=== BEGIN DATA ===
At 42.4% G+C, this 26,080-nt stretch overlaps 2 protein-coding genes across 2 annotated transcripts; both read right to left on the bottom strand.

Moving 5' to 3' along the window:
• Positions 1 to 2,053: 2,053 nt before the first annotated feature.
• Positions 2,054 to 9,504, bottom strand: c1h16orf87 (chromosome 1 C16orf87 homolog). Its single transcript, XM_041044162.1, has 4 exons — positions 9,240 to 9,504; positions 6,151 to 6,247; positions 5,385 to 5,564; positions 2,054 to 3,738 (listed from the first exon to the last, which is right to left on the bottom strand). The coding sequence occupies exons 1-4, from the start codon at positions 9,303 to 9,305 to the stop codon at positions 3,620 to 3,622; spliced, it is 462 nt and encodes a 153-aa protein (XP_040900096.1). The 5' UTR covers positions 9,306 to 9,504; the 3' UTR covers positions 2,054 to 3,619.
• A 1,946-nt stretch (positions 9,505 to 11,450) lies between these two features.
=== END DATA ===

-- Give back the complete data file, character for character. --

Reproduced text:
At 42.4% G+C, this 26,080-nt stretch overlaps 2 protein-coding genes across 2 annotated transcripts; both read right to left on the bottom strand.

Moving 5' to 3' along the window:
• Positions 1 to 2,053: 2,053 nt before the first annotated feature.
• Positions 2,054 to 9,504, bottom strand: c1h16orf87 (chromosome 1 C16orf87 homolog). Its single transcript, XM_041044162.1, has 4 exons — positions 9,240 to 9,504; positions 6,151 to 6,247; positions 5,385 to 5,564; positions 2,054 to 3,738 (listed from the first exon to the last, which is right to left on the bottom strand). The coding sequence occupies exons 1-4, from the start codon at positions 9,303 to 9,305 to the stop codon at positions 3,620 to 3,622; spliced, it is 462 nt and encodes a 153-aa protein (XP_040900096.1). The 5' UTR covers positions 9,306 to 9,504; the 3' UTR covers positions 2,054 to 3,619.
• A 1,946-nt stretch (positions 9,505 to 11,450) lies between these two features.